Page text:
Spain's recession deepened in the three months ending in June and its rate of inflation quickened as the stark reality of it economic weakness once again reminds investors of the difficultly it faces in meeting EU and IMF deficit targets.
Europe's fourth-largest economy contracted by 0.4 percent in the second quarter, according to figures published by the National Statistics Institute (INE), extending the nation's second recession in three years. On an annual basis, the economy is a full 1 percent smaller than it was this time last year. Inflation also accelerated in July to an annual rate of 2.2 percent, significantly faster than expected and well ahead of June's 1.8 percent reading.
The grim figures come amid speculation - resolutely denied by Spanish officials - that Prime Minister Mariano Rajoy is hammering out details of a potential €300bn bailout with the European Union and the International Monetary Fund as its borrowing costs surge and the financial burdens of its banks and regional governments swell.
Reuters has reported that Economy Minister Luis de Guindos sounded-out his opposite number in Germany, Wolfgang Schaeuble, on terms and conditions of a full-scale bailout during a meeting last Tuesday in Berlin. However, Reuters says Schaeuble was unwilling to commit to any aid package until Germany's Constitutional Court rules on the legality of taxpayer funding for the region's permanent bailout fund, the European Stability Mechanism.
Late last week the IMF wrapped up its annual visit to Spain with a statement of cautious support for the €65bn in spending cuts and austerity measures announced by Rajoy earlier this month and the country's overall efforts to meet broader targets on deficit reduction and structural reforms. Including the €100bn in loans recently negotiated with the EU to support the Spanish banking system, the IMF sees Spain's debt-to-GDP peaking at around 97 percent in 2015 before beginning to decline closer to longer-term averages.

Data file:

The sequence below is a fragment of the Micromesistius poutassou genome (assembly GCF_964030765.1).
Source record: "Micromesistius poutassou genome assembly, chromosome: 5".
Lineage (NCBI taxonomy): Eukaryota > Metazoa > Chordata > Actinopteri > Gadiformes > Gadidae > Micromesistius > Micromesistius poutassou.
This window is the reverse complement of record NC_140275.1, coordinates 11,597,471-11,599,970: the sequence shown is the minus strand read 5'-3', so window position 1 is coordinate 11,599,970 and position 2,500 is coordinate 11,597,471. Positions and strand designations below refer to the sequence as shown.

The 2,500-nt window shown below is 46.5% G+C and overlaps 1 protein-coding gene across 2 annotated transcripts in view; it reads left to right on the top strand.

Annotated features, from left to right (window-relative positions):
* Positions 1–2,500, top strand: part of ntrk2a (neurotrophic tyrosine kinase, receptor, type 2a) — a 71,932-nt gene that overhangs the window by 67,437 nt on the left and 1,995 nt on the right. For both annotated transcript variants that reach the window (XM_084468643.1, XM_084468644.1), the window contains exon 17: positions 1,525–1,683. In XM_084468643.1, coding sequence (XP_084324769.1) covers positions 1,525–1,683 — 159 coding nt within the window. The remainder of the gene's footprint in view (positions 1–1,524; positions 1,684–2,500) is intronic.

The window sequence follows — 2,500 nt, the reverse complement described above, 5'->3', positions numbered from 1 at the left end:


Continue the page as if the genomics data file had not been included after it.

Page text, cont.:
The planned austerity measures, however, will take their toll on growth: the IMF expects GDP to contract by at least 1.7 percent this year and a further 1.2 percent next year before showing the early signs of recovery in 2014.
Whether the government has the patience for this kind of recovery - especially domestically - may largely depend on its ability to lower the country's record unemployment rate of 24.6 percent. More than 5.7m people are currently out of work - including half of working population under the age of 26. In fact, Spain accounts for fully one third of all Eurozone unemployment.
Still, the IMF considers "securing market financing for both public and private sectors at affordable rates" to be Spain's most-pressure priority. The €100bn bank bailout is clearly a significant step towards that with loans stretching over 12.5 years at an average cost of around 3 percent, but current market yields for its benchmark 10-year bonds - 6.7 percent - have been beyond any level of sustainability for many months now and have only recently receded from a record-high 7.6 percent because of speculation that the European Central Bank will re-start its Securities Markets Programme with large-scale purchases of Spanish and Italian government bonds.